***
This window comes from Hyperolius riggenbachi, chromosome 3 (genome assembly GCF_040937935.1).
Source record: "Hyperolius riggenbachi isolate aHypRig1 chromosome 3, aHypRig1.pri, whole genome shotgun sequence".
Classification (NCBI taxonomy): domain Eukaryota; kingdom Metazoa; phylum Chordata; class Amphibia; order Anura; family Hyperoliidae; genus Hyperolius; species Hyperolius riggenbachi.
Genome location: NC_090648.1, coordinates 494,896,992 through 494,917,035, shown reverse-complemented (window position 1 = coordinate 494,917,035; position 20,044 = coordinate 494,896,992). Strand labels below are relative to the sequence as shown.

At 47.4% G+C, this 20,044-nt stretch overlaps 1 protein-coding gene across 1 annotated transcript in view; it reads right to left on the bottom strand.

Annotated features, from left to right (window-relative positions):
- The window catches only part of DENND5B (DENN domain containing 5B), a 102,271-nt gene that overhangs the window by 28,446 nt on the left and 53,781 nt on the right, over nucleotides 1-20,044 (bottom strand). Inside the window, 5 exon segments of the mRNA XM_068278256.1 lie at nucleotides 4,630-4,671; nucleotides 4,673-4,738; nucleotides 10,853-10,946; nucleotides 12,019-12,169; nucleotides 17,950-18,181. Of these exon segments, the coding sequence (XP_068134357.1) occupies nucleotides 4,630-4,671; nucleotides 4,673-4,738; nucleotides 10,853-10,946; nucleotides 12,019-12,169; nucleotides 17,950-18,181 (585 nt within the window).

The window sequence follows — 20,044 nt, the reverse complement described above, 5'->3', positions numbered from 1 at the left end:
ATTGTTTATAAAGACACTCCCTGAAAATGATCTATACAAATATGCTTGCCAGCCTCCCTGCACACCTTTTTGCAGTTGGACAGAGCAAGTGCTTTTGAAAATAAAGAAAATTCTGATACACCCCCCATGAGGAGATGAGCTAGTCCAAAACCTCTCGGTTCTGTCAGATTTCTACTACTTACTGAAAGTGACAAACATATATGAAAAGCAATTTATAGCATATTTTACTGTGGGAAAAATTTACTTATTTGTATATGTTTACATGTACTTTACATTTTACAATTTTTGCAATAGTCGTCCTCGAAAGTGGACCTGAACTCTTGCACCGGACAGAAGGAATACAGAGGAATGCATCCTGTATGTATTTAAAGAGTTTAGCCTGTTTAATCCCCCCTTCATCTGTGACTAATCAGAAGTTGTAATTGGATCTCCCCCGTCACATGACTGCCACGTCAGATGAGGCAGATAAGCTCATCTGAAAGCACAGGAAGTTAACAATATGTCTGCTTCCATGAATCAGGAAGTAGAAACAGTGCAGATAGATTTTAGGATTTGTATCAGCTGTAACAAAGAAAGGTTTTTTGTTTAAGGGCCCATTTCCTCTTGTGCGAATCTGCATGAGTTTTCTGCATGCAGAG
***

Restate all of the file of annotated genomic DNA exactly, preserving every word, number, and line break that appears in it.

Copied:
This window comes from Hyperolius riggenbachi, chromosome 3 (genome assembly GCF_040937935.1).
Source record: "Hyperolius riggenbachi isolate aHypRig1 chromosome 3, aHypRig1.pri, whole genome shotgun sequence".
Classification (NCBI taxonomy): domain Eukaryota; kingdom Metazoa; phylum Chordata; class Amphibia; order Anura; family Hyperoliidae; genus Hyperolius; species Hyperolius riggenbachi.
Genome location: NC_090648.1, coordinates 494,896,992 through 494,917,035, shown reverse-complemented (window position 1 = coordinate 494,917,035; position 20,044 = coordinate 494,896,992). Strand labels below are relative to the sequence as shown.

At 47.4% G+C, this 20,044-nt stretch overlaps 1 protein-coding gene across 1 annotated transcript in view; it reads right to left on the bottom strand.

Annotated features, from left to right (window-relative positions):
- The window catches only part of DENND5B (DENN domain containing 5B), a 102,271-nt gene that overhangs the window by 28,446 nt on the left and 53,781 nt on the right, over nucleotides 1-20,044 (bottom strand). Inside the window, 5 exon segments of the mRNA XM_068278256.1 lie at nucleotides 4,630-4,671; nucleotides 4,673-4,738; nucleotides 10,853-10,946; nucleotides 12,019-12,169; nucleotides 17,950-18,181. Of these exon segments, the coding sequence (XP_068134357.1) occupies nucleotides 4,630-4,671; nucleotides 4,673-4,738; nucleotides 10,853-10,946; nucleotides 12,019-12,169; nucleotides 17,950-18,181 (585 nt within the window).

The window sequence follows — 20,044 nt, the reverse complement described above, 5'->3', positions numbered from 1 at the left end:
ATTGTTTATAAAGACACTCCCTGAAAATGATCTATACAAATATGCTTGCCAGCCTCCCTGCACACCTTTTTGCAGTTGGACAGAGCAAGTGCTTTTGAAAATAAAGAAAATTCTGATACACCCCCCATGAGGAGATGAGCTAGTCCAAAACCTCTCGGTTCTGTCAGATTTCTACTACTTACTGAAAGTGACAAACATATATGAAAAGCAATTTATAGCATATTTTACTGTGGGAAAAATTTACTTATTTGTATATGTTTACATGTACTTTACATTTTACAATTTTTGCAATAGTCGTCCTCGAAAGTGGACCTGAACTCTTGCACCGGACAGAAGGAATACAGAGGAATGCATCCTGTATGTATTTAAAGAGTTTAGCCTGTTTAATCCCCCCTTCATCTGTGACTAATCAGAAGTTGTAATTGGATCTCCCCCGTCACATGACTGCCACGTCAGATGAGGCAGATAAGCTCATCTGAAAGCACAGGAAGTTAACAATATGTCTGCTTCCATGAATCAGGAAGTAGAAACAGTGCAGATAGATTTTAGGATTTGTATCAGCTGTAACAAAGAAAGGTTTTTTGTTTAAGGGCCCATTTCCTCTTGTGCGAATCTGCATGAGTTTTCTGCATGCAGAG